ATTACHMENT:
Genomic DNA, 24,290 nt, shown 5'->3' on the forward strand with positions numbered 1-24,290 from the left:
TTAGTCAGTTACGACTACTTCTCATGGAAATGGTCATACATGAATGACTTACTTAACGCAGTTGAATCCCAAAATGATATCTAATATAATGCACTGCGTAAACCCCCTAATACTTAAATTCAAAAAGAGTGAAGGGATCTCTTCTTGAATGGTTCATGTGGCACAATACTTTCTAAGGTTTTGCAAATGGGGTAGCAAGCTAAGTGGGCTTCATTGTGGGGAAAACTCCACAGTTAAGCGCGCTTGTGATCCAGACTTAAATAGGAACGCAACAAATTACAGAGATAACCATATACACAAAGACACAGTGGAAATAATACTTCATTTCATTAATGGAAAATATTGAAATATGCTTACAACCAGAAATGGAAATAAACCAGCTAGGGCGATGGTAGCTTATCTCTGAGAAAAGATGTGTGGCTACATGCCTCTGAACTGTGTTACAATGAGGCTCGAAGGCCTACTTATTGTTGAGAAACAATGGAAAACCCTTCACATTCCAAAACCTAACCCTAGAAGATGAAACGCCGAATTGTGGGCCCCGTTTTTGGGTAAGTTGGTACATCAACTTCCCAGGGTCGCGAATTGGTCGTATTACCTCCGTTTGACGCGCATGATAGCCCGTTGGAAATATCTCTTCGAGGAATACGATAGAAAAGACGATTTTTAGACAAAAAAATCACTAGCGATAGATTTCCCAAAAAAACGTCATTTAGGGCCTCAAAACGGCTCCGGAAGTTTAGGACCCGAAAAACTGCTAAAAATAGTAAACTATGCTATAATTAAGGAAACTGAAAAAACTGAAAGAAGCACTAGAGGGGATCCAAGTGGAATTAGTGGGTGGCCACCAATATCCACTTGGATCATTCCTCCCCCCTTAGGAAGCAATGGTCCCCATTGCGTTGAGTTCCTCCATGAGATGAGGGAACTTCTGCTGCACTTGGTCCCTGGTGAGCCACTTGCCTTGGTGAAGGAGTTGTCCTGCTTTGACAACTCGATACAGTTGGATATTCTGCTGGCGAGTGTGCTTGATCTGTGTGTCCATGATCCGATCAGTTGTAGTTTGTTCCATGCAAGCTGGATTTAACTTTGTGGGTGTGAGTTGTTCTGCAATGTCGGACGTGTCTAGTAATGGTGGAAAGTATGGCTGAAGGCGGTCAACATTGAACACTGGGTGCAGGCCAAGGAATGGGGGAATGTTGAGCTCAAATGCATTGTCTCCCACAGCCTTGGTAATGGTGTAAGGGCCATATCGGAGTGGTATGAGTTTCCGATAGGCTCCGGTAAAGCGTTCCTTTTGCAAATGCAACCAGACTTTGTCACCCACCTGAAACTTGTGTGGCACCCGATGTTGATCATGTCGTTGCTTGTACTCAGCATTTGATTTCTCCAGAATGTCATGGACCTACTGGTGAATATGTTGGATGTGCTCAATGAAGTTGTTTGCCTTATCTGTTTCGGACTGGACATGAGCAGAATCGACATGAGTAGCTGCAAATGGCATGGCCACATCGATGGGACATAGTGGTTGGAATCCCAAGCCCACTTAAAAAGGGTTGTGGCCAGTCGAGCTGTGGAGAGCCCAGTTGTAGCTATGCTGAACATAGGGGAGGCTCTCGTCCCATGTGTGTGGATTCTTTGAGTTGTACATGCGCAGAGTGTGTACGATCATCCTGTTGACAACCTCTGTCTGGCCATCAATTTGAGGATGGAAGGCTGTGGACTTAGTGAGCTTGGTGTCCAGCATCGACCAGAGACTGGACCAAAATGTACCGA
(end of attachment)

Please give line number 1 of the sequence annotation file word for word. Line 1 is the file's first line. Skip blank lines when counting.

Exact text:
Genomic DNA, 24,290 nt, shown 5'->3' on the forward strand with positions numbered 1-24,290 from the left: